Germany's Paul Ehrlich Research Institute is set to start the first clinical trial of the coronavirus vaccine in the country.
"The Paul-Ehrlich-Institut, Federal Institute for Vaccines and Biomedicines, has authorised the first clinical trial of a vaccine against COVID-19 in Germany. The authorisation of this trial is the result of a careful assessment of the potential risk/benefit profile of the vaccine candidate. Based on extensive scientific advice to the medicine developer, BioNTech, in the preliminary phase, the Paul-Ehrlich-Institut was able to complete the authorisation procedure within four days. Trials of vaccine candidates in humans are an important milestone on the road to safe and efficacious vaccines against COVID-19 for the population in Germany and internationally," the institute said in a statement.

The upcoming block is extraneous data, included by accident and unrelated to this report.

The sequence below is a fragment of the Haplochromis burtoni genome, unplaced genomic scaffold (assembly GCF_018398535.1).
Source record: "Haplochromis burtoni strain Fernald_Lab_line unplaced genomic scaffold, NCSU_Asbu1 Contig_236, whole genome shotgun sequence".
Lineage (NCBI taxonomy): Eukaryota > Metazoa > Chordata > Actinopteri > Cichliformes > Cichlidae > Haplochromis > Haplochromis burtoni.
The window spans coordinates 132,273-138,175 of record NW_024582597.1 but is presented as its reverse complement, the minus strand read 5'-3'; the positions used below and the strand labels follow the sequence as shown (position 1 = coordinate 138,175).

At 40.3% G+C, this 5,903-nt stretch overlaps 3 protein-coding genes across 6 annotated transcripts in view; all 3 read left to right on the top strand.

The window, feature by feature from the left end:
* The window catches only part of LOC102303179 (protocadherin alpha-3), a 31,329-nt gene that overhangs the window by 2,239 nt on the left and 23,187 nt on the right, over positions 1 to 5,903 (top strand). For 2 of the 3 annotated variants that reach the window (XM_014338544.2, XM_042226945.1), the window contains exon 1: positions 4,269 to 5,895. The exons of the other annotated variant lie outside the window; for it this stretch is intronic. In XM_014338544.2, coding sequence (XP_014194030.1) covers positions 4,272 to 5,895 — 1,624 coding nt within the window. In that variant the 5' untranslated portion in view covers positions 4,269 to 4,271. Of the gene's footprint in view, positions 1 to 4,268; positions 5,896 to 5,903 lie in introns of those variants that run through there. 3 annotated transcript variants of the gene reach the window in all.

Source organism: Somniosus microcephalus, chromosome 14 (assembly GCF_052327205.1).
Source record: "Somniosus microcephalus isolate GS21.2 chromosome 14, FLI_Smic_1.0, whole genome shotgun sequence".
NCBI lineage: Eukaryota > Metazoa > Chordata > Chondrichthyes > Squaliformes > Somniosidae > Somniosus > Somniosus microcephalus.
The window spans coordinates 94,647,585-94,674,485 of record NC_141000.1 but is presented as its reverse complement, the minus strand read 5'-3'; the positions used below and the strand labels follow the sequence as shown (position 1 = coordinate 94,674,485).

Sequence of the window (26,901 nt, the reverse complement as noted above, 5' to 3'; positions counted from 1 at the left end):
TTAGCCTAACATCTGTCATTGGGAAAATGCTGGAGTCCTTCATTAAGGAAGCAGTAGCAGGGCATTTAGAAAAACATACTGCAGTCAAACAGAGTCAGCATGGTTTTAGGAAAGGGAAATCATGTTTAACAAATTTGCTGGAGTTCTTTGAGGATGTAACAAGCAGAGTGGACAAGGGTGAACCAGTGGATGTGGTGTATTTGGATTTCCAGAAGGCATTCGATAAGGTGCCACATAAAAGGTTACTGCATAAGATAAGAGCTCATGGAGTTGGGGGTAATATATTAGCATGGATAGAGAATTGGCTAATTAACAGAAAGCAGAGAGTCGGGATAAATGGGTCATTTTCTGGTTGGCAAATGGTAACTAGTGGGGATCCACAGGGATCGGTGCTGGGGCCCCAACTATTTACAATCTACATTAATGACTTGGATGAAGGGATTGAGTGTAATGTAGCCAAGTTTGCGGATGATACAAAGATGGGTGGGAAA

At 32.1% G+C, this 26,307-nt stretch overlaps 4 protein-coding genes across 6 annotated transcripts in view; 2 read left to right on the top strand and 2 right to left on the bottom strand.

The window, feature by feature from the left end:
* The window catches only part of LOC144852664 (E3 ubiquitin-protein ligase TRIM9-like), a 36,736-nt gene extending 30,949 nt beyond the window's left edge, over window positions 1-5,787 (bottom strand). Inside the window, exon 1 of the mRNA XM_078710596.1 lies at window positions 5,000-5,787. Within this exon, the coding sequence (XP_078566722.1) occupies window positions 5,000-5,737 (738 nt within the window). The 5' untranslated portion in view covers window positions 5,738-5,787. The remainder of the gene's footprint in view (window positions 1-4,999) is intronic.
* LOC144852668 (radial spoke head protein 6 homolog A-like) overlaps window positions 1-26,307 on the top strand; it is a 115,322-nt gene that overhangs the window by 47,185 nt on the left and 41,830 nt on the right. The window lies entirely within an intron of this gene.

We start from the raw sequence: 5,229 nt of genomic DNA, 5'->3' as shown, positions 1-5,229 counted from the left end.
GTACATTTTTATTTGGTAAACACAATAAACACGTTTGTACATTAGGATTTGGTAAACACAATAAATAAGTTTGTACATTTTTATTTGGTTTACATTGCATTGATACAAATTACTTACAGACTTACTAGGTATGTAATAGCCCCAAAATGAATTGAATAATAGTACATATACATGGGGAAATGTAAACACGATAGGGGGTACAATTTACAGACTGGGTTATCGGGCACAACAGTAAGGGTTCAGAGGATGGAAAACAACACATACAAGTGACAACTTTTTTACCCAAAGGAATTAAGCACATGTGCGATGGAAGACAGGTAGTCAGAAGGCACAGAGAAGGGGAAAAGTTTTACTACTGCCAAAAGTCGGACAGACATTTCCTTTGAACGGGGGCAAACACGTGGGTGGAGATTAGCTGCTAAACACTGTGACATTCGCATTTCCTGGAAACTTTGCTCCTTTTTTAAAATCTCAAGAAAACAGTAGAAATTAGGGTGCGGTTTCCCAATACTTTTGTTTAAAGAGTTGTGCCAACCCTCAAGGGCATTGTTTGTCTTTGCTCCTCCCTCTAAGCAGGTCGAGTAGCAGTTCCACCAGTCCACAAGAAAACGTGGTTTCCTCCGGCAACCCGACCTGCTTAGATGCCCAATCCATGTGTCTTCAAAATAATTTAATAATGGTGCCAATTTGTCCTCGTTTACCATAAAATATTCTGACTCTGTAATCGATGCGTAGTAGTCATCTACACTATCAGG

As the first phase of the clinical trial, 200 health volunteers, aged between 18 and 55, will be vaccinated, "in each case with one or more than one variants of the vaccine, each of which is slightly modified," the institute added.
"After an observational waiting period, additional volunteers of the same age range will be vaccinated in the second part of the clinical trial," the statement read on.
Germany has confirmed 143,457 COVID-19 cases so far, with the death toll reaching 4,598.